Low cost connectivity

Plans are underway to bring the ‘free’ internet model to Saudi Arabia. Spearheaded by the ISPs, the removal of subscription fees is intended to encourage more users online.

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By  Matthew Southwell Published  January 29, 2003

I|~||~||~|Awalnet, Saudi Arabia’s largest internet service provider (ISP) by number of subscribers, has confirmed that plans to provide ‘free’ internet access in the Kingdom are currently in development. Based on Egypt’s free internet model, the plan would see subscription fees abolished and ISPs instead splitting one bill with Saudi Telecommunications Company (STC).

“STC currently charges SR3 per hour [for using the internet] and we want to encourage STC to split the SR3 with us,” explains Abdullah Aldubaikhi, chief executive of AwalNet. “It will be much easier to do it this way,” he adds.

Although the proposal originated from the ISPs themselves — mumblings were heard at last October’s Arab Broadband & Internet Forum — the final decision will rest with STC and the Kingdom’s telecommunications regulator, Saudi Communications Commission (SCC). A formal proposal has yet to be presented to the monopoly PPT, but government level pressure and end user demand could ensure that one would be accepted.

“STC already has pressure on it from the government, the private sector and the public to lower the local call charges... By proposing the free subscription model, the ISPs will allow STC to maintain their current charges while being seen to make a reduction. So, if the ISPs’ plan has both government level and public support, then it is likely that STC will go for it,” says Mohsen Malaki, IDC’s senior telecommunications analyst for the CEMA region.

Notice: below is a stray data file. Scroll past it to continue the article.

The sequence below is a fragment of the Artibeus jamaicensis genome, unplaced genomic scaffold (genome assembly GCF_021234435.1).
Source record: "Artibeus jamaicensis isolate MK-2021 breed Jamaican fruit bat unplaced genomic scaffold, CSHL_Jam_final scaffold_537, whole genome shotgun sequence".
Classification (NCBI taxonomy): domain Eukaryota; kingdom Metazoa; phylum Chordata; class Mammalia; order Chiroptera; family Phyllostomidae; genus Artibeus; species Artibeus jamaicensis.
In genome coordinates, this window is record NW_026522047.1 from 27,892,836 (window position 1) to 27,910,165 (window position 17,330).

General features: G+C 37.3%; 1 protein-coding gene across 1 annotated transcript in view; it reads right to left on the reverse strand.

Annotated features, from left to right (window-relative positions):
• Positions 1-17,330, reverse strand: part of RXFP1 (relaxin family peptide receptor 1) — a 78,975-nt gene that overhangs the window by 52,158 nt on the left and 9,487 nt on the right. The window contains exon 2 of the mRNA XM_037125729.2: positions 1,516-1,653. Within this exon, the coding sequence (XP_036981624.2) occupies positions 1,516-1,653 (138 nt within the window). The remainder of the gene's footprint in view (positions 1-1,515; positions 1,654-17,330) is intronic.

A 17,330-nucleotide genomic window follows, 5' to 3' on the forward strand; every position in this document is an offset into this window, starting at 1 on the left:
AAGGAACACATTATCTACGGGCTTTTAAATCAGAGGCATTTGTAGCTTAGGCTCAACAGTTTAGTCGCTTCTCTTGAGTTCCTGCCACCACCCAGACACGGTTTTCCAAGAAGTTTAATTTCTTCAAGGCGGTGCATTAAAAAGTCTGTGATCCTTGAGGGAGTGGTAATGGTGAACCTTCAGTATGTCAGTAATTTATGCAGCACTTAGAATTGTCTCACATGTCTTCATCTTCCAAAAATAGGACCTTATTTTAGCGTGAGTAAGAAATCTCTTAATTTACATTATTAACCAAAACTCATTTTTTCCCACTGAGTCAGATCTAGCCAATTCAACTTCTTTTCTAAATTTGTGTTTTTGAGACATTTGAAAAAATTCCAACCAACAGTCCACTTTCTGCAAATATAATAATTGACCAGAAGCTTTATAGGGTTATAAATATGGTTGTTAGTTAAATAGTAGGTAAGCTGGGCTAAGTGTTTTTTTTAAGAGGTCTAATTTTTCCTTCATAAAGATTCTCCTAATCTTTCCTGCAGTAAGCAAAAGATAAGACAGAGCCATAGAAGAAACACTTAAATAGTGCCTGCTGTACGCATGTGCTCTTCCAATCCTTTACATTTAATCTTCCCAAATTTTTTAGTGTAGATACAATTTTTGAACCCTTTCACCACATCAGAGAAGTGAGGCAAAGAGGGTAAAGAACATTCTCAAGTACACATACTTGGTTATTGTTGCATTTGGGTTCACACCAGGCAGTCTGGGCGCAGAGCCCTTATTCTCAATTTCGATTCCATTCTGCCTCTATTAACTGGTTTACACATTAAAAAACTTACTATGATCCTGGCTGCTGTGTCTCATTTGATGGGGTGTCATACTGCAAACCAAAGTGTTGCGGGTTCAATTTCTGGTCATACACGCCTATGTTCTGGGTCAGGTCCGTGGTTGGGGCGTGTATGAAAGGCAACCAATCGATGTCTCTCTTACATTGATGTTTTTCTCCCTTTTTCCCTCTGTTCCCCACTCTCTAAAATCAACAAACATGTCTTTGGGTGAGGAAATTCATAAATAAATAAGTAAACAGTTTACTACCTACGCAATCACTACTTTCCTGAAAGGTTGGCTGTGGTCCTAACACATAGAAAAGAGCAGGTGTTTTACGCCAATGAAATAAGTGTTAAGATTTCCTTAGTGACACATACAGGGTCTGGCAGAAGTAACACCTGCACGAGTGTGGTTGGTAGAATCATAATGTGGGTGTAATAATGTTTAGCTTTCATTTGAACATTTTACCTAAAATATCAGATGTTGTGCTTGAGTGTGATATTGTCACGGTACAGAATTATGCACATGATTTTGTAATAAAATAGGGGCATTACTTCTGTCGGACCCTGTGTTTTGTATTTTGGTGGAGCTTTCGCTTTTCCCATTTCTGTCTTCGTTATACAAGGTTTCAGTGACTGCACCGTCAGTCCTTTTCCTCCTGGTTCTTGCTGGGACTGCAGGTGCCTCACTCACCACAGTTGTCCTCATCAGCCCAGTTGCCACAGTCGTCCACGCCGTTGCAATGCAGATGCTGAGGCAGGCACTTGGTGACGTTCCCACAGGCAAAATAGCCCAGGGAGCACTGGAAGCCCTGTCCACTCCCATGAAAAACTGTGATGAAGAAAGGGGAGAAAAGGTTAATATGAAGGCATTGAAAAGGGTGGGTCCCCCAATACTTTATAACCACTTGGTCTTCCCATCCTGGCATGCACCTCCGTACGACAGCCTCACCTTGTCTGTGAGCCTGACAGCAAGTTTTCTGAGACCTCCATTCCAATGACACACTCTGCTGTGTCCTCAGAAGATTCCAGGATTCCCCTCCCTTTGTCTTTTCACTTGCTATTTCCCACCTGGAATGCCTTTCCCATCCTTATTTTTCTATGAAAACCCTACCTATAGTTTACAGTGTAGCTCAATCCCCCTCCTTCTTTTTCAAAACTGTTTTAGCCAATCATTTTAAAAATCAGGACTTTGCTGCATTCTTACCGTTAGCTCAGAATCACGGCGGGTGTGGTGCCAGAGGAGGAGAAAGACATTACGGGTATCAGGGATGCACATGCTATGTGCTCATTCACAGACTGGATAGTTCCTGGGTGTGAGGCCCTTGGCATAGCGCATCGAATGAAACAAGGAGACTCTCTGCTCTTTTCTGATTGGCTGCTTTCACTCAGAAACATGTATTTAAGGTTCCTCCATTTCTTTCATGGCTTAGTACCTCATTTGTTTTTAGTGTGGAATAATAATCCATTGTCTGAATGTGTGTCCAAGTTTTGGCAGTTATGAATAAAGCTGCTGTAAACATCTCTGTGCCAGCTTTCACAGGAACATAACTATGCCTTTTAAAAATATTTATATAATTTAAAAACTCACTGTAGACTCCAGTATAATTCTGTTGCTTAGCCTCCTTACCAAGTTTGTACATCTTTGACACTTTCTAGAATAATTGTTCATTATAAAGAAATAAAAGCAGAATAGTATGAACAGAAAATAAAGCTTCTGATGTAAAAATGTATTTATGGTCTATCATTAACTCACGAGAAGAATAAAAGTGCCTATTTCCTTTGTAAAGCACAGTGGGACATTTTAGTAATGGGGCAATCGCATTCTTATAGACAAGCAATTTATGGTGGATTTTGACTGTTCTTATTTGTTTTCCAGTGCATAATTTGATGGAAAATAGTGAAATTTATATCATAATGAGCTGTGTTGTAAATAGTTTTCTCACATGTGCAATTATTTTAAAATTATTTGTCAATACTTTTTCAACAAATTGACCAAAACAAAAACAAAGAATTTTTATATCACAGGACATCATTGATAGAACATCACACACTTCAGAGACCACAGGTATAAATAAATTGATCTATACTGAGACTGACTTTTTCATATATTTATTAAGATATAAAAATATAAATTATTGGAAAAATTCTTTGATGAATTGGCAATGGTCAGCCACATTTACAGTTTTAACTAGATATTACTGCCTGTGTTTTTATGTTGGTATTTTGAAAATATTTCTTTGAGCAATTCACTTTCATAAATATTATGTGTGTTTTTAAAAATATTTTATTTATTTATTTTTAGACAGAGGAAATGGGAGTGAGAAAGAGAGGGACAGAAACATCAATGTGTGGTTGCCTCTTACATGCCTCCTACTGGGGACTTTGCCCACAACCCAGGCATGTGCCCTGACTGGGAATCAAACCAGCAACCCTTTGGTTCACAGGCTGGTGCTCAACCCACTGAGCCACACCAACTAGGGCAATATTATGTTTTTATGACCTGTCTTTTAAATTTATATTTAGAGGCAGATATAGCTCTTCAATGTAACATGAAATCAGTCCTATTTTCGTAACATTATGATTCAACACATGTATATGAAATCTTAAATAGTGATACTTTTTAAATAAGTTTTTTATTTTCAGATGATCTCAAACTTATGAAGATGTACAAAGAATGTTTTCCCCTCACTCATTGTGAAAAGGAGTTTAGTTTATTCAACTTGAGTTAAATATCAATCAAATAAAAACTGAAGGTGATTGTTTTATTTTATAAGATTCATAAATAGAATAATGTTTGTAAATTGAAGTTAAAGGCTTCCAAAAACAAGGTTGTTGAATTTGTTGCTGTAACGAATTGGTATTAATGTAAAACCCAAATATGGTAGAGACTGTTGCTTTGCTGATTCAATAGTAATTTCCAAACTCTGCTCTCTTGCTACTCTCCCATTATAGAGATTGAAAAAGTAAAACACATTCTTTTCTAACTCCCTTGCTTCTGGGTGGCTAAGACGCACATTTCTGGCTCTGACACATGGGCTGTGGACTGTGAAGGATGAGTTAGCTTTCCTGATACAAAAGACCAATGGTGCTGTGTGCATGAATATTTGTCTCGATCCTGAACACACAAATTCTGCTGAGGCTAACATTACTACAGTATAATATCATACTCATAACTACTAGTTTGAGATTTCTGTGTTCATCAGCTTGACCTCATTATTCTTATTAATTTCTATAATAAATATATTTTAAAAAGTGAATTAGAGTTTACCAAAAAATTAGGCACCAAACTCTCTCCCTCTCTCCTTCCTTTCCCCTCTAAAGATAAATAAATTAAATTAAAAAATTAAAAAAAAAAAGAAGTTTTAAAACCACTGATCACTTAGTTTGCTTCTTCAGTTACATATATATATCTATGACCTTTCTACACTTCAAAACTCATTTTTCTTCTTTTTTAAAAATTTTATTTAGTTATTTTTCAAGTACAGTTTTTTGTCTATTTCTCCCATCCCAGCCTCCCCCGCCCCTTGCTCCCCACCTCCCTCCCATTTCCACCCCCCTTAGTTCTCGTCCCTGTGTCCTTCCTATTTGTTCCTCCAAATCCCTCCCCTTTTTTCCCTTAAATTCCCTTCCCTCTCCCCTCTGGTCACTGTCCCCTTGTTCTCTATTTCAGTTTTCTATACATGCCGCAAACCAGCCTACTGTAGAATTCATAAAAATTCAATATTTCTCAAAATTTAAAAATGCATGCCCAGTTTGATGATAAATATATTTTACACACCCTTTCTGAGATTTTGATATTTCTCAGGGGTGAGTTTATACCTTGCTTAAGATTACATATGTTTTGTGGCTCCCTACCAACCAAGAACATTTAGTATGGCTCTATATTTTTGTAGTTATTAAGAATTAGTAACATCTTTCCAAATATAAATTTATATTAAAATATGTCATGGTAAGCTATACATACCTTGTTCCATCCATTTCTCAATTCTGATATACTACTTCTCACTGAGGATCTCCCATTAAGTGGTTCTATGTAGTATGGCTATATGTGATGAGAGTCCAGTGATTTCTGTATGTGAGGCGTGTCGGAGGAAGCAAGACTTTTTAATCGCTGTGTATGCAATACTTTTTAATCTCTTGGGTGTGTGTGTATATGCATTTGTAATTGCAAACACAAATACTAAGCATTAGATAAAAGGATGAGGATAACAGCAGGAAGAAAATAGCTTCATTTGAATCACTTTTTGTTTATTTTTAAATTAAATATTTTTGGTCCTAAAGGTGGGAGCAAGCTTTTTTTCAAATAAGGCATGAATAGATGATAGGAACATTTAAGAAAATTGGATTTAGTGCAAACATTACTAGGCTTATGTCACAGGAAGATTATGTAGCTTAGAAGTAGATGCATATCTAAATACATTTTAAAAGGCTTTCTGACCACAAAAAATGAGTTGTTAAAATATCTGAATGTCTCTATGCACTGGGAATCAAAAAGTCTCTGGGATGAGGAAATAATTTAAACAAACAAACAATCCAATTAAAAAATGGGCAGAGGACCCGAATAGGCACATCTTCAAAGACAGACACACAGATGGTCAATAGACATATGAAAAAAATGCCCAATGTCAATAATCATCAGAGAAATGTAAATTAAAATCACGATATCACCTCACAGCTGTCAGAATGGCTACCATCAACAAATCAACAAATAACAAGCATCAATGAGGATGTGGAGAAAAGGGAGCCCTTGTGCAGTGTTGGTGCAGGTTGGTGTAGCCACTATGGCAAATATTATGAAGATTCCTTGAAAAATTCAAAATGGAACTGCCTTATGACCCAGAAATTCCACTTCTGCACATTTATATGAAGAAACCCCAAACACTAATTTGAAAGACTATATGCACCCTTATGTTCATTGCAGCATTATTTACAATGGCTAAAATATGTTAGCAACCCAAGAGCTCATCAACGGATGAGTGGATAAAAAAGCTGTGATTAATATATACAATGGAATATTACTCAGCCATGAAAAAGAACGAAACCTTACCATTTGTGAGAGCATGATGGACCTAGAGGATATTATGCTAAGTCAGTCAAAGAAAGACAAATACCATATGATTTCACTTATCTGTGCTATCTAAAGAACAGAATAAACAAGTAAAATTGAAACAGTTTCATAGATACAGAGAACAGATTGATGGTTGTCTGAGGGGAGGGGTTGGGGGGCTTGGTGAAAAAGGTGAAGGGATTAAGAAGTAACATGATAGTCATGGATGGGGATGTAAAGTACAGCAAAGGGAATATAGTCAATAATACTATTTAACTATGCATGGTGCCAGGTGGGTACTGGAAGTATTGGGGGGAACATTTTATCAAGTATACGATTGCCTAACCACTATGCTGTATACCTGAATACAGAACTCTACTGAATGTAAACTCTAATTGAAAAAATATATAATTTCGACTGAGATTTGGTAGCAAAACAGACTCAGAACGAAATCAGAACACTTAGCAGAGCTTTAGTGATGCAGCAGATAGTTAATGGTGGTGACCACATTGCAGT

Further encouragement comes from STC itself. While unwilling to go into details, Khalid Molhem, executive president of STC, says the PTT is always interested in initiatives that allow it to reduce prices for users in the Kingdom

“We give it [the idea for subscription free internet] our full support; ultimately all of us want to see the end user get high quality services at affordable prices,” he says.

Despite this support, it remains unclear when a proposal will be formally made. However, should the plan be approved, it could be quickly implemented due to the existing telecommunications infrastructure in the Kingdom.

“In Saudi Arabia, the telecommunications infrastructure is already there and STC is already collecting charges for the port. Implementing the model would simply be a case of phasing out the monthly access charge and starting to share the revenues… This means that it is just a strategic decision,” says Jawad Abassi, president of Arab Advisors Group.

The ultimate goal of introducing a subscription free model to the Kingdom is to drive up the number of internet users. Currently, the market has stagnated at somewhere around 400,000 subscribers and few ISPs are making a profit. Even Awalnet, which has 100,000 subscribers, claims to have only recently broken even.

“The growth has not been as anticipated,” concedes Aldubaikhi. “We expect that with free internet it will really boom.”